Adam Murimuth is a particularly interesting subject for a study of an individual’s beliefs and assertions about his own personal role in writing history. He opens his chronicle with a statement of self, intent, and method; before 1328, he takes part (as a diplomat and a bureaucrat) in the action he narrates; in the later years of his chronicle he regularly inserts his own age as a counter, equivalent with the papal year, regnal year and years since Christ’s birth; yet he draws as far as possible back from narrating those events in which he participated directly, refers to himself in the third person whenever he cannot avoid mentioning his involvement, and the years in which he was most actively involved in politics are the years for which his narrative is most sparse and uninformative. For example, although he was an important international emissary during the latter half of Edward II’s reign, we hear very little of the negotiations in which he was directly involved. He also maintains an uncharacteristic silence on the major events and developments in the bishopric of Exeter, despite – or perhaps because of - his own managerial role there for several years after the murder of Bishop Stapleton (1327).
[4: Documented in the letter book of John de Grandisson, bishop of Exeter 1327-1369. To date these letters have received little attention relative to Murimuth.]
As I have already mentioned, the maxim with which Murimuth opens his chronicle (and indeed the whole of his introduction) simultaneously invokes the transitory nature of mortal existence and positions himself, as author, outside it. The same curious balance between humility and pride, between the vanity of worldly striving and the (literal) ego of one who means to outlive it, reappear with each use of the first person. This, together with his omissions and emphases throughout, suggests a strong conceptual distinction between Murimuth the author of history and Murimuth the actor within it – if, indeed, he considers the latter to exist. Given his minute interest in the appointments and troubles of other English dioceses, these silences and inconsistencies beg investigation.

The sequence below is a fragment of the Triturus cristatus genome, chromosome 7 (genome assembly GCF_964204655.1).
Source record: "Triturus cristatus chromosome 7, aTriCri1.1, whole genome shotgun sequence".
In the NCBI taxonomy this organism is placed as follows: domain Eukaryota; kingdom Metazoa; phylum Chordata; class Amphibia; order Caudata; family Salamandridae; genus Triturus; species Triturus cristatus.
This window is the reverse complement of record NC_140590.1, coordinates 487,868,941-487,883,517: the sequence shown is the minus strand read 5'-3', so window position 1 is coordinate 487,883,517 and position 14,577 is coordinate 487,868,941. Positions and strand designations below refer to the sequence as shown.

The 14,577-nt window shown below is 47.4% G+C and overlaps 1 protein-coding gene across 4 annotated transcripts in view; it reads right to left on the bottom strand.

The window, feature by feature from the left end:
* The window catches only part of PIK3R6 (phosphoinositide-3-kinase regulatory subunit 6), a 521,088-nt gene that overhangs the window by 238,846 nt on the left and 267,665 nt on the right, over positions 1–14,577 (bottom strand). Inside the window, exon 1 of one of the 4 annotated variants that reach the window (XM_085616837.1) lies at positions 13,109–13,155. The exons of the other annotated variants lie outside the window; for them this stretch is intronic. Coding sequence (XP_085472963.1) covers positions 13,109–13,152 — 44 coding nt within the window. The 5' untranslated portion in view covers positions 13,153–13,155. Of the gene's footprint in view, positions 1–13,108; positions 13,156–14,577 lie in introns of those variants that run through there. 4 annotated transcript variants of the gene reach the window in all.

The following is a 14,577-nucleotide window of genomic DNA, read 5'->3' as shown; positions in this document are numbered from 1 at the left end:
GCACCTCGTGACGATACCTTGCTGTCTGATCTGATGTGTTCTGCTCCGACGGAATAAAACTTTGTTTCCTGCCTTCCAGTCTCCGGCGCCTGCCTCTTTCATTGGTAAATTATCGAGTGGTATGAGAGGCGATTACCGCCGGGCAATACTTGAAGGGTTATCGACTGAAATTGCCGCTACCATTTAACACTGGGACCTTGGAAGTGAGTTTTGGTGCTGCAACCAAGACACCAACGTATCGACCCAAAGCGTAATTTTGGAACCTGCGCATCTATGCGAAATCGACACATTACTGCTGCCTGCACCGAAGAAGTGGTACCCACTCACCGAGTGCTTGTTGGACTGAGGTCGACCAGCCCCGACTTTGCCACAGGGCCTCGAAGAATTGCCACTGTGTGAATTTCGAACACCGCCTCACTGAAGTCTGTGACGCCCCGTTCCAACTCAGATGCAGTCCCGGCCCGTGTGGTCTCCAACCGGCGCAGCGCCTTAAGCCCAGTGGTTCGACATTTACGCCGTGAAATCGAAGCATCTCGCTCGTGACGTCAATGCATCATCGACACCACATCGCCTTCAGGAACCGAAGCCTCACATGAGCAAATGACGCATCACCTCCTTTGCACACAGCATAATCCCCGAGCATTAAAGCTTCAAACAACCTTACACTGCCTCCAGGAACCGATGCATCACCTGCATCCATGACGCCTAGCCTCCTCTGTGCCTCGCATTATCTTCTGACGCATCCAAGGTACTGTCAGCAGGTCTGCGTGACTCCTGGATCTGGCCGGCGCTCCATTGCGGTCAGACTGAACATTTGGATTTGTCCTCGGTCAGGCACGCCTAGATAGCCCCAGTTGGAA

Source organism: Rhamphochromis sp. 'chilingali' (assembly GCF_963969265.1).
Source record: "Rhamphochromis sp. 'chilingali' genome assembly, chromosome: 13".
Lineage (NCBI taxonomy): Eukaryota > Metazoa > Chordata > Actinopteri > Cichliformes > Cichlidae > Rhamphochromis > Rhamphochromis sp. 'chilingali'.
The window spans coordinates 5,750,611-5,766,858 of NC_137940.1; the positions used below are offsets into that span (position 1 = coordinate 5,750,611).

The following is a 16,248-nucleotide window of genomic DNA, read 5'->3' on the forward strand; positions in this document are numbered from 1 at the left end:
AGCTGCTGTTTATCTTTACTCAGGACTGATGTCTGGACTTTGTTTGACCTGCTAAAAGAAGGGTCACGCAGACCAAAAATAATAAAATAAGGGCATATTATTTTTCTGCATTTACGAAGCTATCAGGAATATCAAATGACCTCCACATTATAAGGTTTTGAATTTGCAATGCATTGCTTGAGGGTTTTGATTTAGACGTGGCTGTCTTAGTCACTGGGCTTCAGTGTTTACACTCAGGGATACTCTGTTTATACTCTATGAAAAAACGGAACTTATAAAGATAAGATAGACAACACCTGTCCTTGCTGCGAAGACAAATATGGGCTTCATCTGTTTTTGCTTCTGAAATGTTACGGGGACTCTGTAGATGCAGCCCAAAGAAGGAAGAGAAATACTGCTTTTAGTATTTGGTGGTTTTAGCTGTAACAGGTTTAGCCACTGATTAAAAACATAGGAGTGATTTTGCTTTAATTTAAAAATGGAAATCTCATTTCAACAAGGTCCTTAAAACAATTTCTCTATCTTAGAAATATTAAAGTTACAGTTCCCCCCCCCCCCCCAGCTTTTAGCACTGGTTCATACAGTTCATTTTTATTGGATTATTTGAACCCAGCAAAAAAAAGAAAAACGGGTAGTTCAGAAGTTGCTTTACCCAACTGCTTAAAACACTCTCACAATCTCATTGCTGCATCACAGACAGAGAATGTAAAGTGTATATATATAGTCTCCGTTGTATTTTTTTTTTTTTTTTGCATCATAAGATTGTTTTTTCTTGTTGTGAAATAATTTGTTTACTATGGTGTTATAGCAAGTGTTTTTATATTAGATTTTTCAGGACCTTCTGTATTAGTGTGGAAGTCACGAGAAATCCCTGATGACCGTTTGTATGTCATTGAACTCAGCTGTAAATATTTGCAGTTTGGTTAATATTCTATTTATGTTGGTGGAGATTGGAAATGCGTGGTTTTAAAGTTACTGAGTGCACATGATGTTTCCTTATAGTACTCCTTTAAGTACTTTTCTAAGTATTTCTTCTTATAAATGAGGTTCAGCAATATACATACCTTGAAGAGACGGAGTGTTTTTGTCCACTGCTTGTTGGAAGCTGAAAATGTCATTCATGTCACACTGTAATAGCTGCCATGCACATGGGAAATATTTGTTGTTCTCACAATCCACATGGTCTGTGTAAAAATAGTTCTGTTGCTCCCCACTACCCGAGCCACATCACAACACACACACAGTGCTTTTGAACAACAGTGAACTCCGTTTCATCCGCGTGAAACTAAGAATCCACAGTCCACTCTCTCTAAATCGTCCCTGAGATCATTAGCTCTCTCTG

Chapter 2: Writing the Institution: Ramsey Abbey.
My second chapter will shift my focus from an individual’s conception of his own historical writing within time, to that of a single monastery. From a discussion of Murimuth’s text, I will move on to a case study of one of its manuscript witnesses, British Library MS Additional 54184 (formerly Deene Park), and the institutional and local history that gave rise to its production. My focus will be on how the institution itself is conceived to relate to time, particularly the less passive moments in which the writer(s) deliberately emphasise their institution’s place within history, reshaping time around it.